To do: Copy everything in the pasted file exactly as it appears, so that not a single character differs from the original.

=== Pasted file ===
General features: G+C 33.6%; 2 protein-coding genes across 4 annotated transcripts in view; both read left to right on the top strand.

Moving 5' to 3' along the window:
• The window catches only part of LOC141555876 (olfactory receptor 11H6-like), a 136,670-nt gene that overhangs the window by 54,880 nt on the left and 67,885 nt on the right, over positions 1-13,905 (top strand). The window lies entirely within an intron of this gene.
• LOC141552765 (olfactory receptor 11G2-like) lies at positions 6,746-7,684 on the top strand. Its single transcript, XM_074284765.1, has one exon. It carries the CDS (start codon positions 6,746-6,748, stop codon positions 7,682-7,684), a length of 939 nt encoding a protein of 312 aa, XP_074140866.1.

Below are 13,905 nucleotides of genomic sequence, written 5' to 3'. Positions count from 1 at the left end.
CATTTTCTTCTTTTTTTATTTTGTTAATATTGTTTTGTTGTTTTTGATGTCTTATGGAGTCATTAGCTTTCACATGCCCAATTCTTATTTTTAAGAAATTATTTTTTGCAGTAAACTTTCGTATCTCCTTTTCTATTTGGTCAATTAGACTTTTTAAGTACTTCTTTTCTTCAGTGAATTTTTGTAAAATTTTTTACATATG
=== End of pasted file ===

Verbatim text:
General features: G+C 33.6%; 2 protein-coding genes across 4 annotated transcripts in view; both read left to right on the top strand.

Moving 5' to 3' along the window:
• The window catches only part of LOC141555876 (olfactory receptor 11H6-like), a 136,670-nt gene that overhangs the window by 54,880 nt on the left and 67,885 nt on the right, over positions 1-13,905 (top strand). The window lies entirely within an intron of this gene.
• LOC141552765 (olfactory receptor 11G2-like) lies at positions 6,746-7,684 on the top strand. Its single transcript, XM_074284765.1, has one exon. It carries the CDS (start codon positions 6,746-6,748, stop codon positions 7,682-7,684), a length of 939 nt encoding a protein of 312 aa, XP_074140866.1.

Below are 13,905 nucleotides of genomic sequence, written 5' to 3'. Positions count from 1 at the left end.
CATTTTCTTCTTTTTTTATTTTGTTAATATTGTTTTGTTGTTTTTGATGTCTTATGGAGTCATTAGCTTTCACATGCCCAATTCTTATTTTTAAGAAATTATTTTTTGCAGTAAACTTTCGTATCTCCTTTTCTATTTGGTCAATTAGACTTTTTAAGTACTTCTTTTCTTCAGTGAATTTTTGTAAAATTTTTTACATATG